By habit, when I lack a good illustration for a post, or when it’s a particularly sad post I pick a open-licenced photo from flickr.
Christine is one of our regular writers – she focuses on topics related to eating disorders.
Obsessive behaviour. A need for systematising the unstructured. Difficulty processing emotions. Resistance to change. The formation of detailed routines to help make sense of the world. Wholly inflexible practices which appear out of the ordinary to most people. Over-sensitivity to sound and touch, and an out of proportion reaction to any extremes in sensory stimulants. Lacking perspective and a mental filter. A tendency to focus on minutiae and detail. This is a list of symptoms characteristic of those suffering with eating disorders.
The similarity to descriptions of diagnoses on the Autism Spectrum is clear. Eating disorders are not always about a fear of gaining weight, but instead about control and processing. Individuals have difficulties surrounding what may be considered to be ‘normal’ social and physical functions, such as eating a balanced diet with ease in their surroundings. Food consumption is dependent upon environment and sensory variables, and extreme levels of distress when these rules are not adhered to seems to be a common trait between both populations. This might manifest itself as only eating certain textures, limiting the diet to a small number of foods, or eating in a certain room with particular cutlery.
Various studies suggest that the two do not just present in a similar way but may in fact be linked, particularly with the subset of anorexia. One study from Cambridge University and Cambridgeshire and Peterborough NHS Foundation Trust found that the teenagers scored higher for traits of autistic spectrum disorder (ASD) compared with a large group of similarly aged adolescent girls without anorexia. A study by eminent eating disorder researcher Dr Janet Treasure and colleagues at King’s College, London amongst adult outpatients at an eating disorder unit found that the cognitive profile between those on the ASD and those diagnosed with eating disorders to be similar, and believe that this has implications for treatment, in terms of therapies to help shift mental schemas, and for the physiological, where shared endophenotypes may be affected during refeeding and weight restoration. Sobanski reports that 27% of girls with ASD also report symptoms that fall within the eating disorders realm, and males with ASD are also are increase risk for low body weight and abnormal eating practices, and Gillberg and Råstam found that the comorbidity of anorexia nervosa and Asperger’s syndrome) was as high as 12 per cent in their patients, and concluded that anorexia should be included on the ASD.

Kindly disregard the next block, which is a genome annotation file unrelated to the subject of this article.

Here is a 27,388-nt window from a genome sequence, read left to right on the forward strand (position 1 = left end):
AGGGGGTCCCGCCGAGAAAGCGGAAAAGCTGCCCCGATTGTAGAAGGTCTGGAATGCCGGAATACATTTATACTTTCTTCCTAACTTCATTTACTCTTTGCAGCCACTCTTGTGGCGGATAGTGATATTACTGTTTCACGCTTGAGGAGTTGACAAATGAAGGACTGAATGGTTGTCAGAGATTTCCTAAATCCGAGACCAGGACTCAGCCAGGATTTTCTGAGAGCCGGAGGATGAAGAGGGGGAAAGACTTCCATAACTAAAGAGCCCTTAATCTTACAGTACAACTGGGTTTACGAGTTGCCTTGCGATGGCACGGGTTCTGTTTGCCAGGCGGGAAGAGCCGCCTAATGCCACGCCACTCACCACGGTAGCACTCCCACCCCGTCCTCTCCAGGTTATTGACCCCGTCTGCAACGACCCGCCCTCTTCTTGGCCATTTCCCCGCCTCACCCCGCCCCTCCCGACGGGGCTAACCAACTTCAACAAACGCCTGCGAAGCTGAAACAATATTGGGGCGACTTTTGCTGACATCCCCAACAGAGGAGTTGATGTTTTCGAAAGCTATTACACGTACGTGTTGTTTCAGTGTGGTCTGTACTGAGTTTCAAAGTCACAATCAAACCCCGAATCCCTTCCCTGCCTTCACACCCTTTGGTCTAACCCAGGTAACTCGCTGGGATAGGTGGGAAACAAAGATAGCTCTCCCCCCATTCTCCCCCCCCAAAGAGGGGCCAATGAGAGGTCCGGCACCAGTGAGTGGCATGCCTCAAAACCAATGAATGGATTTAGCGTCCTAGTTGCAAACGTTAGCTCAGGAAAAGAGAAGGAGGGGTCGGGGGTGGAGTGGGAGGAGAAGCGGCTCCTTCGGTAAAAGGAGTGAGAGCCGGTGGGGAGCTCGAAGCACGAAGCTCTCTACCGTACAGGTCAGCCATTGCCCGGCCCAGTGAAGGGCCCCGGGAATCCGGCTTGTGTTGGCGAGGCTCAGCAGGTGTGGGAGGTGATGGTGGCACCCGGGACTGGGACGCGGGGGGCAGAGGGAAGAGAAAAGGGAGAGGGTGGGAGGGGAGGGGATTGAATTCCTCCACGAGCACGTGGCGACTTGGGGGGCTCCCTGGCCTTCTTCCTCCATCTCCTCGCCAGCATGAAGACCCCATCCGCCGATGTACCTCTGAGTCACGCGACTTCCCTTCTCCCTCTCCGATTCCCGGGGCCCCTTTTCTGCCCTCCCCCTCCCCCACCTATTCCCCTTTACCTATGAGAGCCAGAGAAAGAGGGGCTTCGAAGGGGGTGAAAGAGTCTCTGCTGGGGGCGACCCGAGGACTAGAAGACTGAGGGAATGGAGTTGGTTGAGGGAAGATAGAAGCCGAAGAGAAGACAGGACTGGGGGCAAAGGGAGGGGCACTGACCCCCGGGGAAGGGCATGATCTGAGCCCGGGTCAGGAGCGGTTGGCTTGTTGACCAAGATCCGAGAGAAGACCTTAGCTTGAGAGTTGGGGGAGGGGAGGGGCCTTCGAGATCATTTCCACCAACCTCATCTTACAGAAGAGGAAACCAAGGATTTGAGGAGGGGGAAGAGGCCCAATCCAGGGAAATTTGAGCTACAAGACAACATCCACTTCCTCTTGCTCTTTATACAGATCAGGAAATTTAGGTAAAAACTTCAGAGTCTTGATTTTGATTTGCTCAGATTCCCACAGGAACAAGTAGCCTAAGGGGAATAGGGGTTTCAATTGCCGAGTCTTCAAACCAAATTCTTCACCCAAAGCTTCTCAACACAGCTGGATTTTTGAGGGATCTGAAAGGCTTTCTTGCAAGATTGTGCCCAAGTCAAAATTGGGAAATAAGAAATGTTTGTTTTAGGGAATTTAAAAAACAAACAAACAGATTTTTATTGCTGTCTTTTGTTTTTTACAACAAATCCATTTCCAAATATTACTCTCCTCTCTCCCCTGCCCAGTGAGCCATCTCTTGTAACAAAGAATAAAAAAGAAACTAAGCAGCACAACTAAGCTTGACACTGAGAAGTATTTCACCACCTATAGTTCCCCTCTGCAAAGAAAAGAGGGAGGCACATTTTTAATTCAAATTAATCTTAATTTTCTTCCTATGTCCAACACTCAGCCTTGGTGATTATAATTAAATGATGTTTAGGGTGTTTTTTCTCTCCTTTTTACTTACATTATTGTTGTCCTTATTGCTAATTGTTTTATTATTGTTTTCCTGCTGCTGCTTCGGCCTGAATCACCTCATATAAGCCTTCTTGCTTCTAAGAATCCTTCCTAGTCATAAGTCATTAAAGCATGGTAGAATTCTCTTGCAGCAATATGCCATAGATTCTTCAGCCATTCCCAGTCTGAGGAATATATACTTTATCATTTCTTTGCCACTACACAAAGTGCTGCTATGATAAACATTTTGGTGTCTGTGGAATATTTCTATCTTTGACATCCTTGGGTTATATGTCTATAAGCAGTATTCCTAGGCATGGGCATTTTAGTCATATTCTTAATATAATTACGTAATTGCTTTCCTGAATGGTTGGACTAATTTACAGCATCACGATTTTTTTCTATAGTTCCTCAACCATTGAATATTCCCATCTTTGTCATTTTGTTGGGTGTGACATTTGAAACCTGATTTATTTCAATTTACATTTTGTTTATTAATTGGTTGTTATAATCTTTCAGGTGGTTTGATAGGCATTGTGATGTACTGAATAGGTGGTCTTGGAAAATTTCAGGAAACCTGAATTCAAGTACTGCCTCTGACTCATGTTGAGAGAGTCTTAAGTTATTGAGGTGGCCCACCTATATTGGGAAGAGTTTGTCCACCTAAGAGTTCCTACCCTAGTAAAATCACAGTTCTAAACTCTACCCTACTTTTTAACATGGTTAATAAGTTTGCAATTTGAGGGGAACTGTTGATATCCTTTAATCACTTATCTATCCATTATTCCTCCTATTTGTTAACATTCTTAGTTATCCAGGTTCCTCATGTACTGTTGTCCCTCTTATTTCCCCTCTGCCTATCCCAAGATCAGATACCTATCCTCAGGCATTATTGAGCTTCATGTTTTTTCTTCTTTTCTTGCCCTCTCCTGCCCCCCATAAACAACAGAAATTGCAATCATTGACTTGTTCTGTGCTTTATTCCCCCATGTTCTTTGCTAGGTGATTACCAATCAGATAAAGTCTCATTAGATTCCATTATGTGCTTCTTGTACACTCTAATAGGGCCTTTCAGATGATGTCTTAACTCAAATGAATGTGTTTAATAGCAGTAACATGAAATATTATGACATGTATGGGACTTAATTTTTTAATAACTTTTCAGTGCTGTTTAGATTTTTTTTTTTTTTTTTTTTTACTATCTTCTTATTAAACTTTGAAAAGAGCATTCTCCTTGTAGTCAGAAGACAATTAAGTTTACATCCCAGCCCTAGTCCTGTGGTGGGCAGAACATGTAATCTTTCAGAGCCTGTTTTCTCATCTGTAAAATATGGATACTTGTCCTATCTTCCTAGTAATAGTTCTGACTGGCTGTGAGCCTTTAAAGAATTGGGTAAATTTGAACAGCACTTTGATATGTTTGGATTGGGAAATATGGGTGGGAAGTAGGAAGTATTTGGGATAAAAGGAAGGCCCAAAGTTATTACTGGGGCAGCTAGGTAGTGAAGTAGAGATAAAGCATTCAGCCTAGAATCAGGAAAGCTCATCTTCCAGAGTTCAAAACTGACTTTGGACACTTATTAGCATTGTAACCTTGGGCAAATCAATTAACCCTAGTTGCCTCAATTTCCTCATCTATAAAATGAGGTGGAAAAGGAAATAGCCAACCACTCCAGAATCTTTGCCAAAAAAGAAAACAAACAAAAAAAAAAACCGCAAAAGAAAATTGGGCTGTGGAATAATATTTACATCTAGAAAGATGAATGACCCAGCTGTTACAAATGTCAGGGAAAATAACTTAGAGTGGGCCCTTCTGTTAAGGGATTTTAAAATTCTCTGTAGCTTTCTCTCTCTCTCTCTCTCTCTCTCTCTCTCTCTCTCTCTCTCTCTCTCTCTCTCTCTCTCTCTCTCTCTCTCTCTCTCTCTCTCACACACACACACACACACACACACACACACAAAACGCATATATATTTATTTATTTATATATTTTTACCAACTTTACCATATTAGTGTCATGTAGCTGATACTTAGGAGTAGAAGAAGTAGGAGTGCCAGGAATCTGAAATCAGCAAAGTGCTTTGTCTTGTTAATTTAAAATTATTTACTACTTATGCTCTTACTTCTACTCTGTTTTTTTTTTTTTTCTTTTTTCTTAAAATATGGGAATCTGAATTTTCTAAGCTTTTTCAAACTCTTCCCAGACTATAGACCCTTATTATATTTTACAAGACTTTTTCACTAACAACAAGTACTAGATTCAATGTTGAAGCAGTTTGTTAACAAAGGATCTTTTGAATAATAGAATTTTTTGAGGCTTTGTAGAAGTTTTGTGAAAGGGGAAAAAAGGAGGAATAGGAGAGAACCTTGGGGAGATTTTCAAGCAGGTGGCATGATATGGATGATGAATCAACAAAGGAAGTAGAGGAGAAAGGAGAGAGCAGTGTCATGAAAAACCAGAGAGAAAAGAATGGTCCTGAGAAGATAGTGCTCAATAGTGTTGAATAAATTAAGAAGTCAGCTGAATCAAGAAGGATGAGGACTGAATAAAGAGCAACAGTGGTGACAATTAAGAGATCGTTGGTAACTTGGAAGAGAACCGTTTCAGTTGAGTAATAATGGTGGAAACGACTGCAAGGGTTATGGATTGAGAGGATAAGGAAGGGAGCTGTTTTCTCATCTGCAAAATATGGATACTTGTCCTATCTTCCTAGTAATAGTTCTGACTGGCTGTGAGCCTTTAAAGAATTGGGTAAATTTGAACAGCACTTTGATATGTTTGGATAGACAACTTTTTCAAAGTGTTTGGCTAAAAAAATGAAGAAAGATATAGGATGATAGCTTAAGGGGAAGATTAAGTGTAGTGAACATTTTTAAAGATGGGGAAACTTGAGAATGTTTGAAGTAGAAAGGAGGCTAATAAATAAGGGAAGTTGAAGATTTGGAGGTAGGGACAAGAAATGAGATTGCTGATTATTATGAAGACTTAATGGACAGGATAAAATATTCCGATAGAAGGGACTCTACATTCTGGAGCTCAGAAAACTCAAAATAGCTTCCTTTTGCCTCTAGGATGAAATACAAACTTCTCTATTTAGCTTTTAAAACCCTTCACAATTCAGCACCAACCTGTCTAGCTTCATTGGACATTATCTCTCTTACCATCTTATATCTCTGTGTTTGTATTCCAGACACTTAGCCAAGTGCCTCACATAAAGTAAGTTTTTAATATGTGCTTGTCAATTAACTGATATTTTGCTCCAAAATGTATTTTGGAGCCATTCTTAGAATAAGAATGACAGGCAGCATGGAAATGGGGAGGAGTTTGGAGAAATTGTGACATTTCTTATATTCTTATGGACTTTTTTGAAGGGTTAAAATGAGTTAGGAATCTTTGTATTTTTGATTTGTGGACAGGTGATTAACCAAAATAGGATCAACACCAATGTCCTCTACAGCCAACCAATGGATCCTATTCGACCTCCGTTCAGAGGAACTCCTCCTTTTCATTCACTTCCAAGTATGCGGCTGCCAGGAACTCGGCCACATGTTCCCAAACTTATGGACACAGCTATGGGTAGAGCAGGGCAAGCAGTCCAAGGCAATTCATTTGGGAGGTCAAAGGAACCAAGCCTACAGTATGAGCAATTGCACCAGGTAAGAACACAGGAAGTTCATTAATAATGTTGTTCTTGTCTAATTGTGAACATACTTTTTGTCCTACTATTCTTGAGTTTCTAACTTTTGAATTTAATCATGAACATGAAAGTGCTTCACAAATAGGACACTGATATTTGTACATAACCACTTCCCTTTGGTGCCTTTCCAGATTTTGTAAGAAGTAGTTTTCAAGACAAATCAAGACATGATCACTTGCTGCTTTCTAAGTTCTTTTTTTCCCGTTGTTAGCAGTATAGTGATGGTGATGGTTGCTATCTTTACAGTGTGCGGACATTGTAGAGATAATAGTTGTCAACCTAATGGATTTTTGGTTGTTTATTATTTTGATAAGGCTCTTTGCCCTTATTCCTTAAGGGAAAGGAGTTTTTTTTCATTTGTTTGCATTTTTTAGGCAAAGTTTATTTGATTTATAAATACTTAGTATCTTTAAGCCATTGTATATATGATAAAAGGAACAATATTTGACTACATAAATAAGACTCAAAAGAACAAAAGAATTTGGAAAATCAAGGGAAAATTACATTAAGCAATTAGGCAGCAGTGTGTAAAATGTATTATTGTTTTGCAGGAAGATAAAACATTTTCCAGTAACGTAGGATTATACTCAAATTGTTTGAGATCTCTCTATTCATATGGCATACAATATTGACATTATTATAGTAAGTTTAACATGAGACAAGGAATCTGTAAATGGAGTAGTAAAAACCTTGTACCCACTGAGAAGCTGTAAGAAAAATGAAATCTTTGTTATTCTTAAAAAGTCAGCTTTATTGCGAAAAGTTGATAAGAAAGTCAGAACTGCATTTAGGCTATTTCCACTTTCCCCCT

It is not that autism causes eating disorders, or vice versa. In fact, neither predicates the other, as both come from the same neurological functioning. The levels of co-morbidity for both conditions is high – and this is completely logical. The brain’s wiring will not only affect one aspect of life, such as eating, or learning, but influence all areas and thus be manifested in multiple ways, which, dependent upon which behaviour is most obviously presented, could result in a number of diagnoses. It also may help explain why more boys are diagnosed with autism than girls are, if anorexia is one way that autism more commonly presents itself in girls. It also demonstrates how the root cause of an illness could be the place to understand, rather than focusing purely on the physical presentation. Individuals may be demonstrating behaviours that fall into the DSG-IV criteria for anorexia diagnosis, but not yet have lost the pre requisite 15% of their body weight to be classified.
If the two are linked, this is not a reason to explain away either anorexia or autism. Neither are the result of poor upbringing, societal influences or bad behaviour, but distinctive brain functioning. A deficit in right brain functioning, oxytocin processing impairments, variations in the interior cingulate cortex and restricted cognitive inhibition are seen in individuals with anorexia and those with autism. Symptoms of anorexia are consistent with symptoms in conditions found in neurodevelopmental disorders and so lessons can be learned from the treatment of such conditions.
Instead, it can open up new options for treatment, shifting focus away from weight and food to working with individuals to aid them in processing emotions and communicating their needs. Cognitive processing therapy and non-pharmacological treatment could be of immense benefit, and strategies centring on social skills and psychological flexibility change the long term outcome for recovery.
Rather than concentrating on classifying certain illnesses or disorders, making divisions between people based upon behavioural and physiological criteria, medicine and psychology could do well to look at the similarities, which may help to encourage a more holistic and recovery focused approach where long term changes are sought instead of short term eradication of symptoms.